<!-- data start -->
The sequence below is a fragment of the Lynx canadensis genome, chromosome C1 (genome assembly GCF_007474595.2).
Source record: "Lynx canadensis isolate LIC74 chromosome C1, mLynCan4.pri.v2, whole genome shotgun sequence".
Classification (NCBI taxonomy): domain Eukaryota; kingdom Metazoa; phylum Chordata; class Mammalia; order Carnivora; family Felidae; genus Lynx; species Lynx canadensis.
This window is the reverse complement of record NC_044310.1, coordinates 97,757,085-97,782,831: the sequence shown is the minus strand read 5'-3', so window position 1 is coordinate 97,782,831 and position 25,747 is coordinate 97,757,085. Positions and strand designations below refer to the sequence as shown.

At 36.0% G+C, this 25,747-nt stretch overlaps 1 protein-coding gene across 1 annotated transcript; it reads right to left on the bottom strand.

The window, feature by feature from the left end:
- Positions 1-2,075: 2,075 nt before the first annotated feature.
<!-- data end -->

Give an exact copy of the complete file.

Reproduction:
The sequence below is a fragment of the Lynx canadensis genome, chromosome C1 (genome assembly GCF_007474595.2).
Source record: "Lynx canadensis isolate LIC74 chromosome C1, mLynCan4.pri.v2, whole genome shotgun sequence".
Classification (NCBI taxonomy): domain Eukaryota; kingdom Metazoa; phylum Chordata; class Mammalia; order Carnivora; family Felidae; genus Lynx; species Lynx canadensis.
This window is the reverse complement of record NC_044310.1, coordinates 97,757,085-97,782,831: the sequence shown is the minus strand read 5'-3', so window position 1 is coordinate 97,782,831 and position 25,747 is coordinate 97,757,085. Positions and strand designations below refer to the sequence as shown.

At 36.0% G+C, this 25,747-nt stretch overlaps 1 protein-coding gene across 1 annotated transcript; it reads right to left on the bottom strand.

The window, feature by feature from the left end:
- Positions 1-2,075: 2,075 nt before the first annotated feature.